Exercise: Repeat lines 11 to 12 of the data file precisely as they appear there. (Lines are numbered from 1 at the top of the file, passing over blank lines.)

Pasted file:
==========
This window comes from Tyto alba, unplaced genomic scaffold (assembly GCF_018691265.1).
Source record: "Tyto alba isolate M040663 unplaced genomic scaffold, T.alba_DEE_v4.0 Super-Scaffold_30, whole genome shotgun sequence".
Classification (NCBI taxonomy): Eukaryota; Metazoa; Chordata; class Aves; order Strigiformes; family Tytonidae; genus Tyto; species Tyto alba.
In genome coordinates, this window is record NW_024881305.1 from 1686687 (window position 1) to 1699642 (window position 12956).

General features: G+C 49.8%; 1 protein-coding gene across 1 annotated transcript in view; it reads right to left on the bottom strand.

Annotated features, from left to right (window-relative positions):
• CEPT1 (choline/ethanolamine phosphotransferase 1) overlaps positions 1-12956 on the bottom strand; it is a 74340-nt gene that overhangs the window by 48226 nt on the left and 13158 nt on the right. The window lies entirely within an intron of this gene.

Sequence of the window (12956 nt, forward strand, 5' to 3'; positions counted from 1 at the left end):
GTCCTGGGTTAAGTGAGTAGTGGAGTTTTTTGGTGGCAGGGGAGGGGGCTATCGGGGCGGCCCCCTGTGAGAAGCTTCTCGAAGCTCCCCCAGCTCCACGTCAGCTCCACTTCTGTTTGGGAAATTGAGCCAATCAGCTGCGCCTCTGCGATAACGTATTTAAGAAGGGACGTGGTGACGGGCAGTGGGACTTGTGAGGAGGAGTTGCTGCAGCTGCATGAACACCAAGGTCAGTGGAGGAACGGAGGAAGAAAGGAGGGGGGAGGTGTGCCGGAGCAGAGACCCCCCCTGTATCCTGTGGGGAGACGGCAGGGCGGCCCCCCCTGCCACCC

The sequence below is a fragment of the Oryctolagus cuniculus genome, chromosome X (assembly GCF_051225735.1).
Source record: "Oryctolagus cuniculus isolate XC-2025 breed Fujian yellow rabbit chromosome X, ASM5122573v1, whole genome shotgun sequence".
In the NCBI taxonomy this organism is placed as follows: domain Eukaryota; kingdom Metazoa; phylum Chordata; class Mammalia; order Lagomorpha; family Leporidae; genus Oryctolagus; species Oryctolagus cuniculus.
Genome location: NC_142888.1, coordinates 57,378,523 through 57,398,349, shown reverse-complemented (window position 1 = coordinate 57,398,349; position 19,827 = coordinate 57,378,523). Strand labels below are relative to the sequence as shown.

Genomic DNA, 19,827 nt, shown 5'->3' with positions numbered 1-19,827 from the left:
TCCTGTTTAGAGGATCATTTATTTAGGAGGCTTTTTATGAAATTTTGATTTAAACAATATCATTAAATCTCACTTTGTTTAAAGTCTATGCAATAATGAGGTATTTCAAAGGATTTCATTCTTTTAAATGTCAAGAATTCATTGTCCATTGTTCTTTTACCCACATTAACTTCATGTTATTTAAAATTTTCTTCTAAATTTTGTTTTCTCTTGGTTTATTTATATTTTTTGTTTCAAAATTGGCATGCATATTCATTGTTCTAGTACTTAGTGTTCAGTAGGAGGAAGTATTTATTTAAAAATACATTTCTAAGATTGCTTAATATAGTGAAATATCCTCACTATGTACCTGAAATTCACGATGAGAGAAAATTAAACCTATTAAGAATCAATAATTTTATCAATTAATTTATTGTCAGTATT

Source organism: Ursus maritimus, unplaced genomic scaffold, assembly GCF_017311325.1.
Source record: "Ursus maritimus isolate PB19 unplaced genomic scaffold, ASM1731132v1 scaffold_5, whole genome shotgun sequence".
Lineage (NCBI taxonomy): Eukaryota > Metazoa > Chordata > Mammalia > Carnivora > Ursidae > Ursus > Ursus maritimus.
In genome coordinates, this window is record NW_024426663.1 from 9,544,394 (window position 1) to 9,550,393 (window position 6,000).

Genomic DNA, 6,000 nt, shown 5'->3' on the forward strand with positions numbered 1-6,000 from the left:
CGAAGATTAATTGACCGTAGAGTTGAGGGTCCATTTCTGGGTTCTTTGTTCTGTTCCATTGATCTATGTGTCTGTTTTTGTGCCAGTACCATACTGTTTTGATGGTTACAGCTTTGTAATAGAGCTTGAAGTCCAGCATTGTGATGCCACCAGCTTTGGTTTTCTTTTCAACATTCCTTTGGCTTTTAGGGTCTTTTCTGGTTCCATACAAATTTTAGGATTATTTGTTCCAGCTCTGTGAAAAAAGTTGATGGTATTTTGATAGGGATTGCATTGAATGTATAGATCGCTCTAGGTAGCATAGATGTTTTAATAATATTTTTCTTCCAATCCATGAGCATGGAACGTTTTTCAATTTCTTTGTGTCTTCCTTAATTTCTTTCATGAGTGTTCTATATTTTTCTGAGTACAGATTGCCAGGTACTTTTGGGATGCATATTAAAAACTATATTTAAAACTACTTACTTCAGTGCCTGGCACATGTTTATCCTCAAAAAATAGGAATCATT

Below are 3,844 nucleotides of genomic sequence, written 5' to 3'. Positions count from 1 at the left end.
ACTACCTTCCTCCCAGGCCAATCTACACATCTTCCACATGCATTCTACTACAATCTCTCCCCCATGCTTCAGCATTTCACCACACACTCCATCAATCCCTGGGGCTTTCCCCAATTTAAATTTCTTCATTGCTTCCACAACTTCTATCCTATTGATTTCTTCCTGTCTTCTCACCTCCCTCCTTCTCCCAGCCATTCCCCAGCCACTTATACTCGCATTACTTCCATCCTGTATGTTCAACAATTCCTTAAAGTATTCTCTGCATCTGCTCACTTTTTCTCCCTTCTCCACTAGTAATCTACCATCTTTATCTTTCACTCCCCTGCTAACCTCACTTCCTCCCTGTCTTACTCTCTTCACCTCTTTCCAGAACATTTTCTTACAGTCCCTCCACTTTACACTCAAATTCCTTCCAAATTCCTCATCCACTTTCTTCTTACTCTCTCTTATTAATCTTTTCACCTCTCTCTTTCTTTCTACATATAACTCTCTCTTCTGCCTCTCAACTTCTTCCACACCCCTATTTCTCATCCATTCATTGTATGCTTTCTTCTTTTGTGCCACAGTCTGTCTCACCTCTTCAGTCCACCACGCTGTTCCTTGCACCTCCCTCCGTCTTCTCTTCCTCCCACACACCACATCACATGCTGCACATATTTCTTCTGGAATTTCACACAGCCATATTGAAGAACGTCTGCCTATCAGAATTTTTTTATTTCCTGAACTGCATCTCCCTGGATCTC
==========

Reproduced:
Source record: "Oryctolagus cuniculus isolate XC-2025 breed Fujian yellow rabbit chromosome X, ASM5122573v1, whole genome shotgun sequence".
In the NCBI taxonomy this organism is placed as follows: domain Eukaryota; kingdom Metazoa; phylum Chordata; class Mammalia; order Lagomorpha; family Leporidae; genus Oryctolagus; species Oryctolagus cuniculus.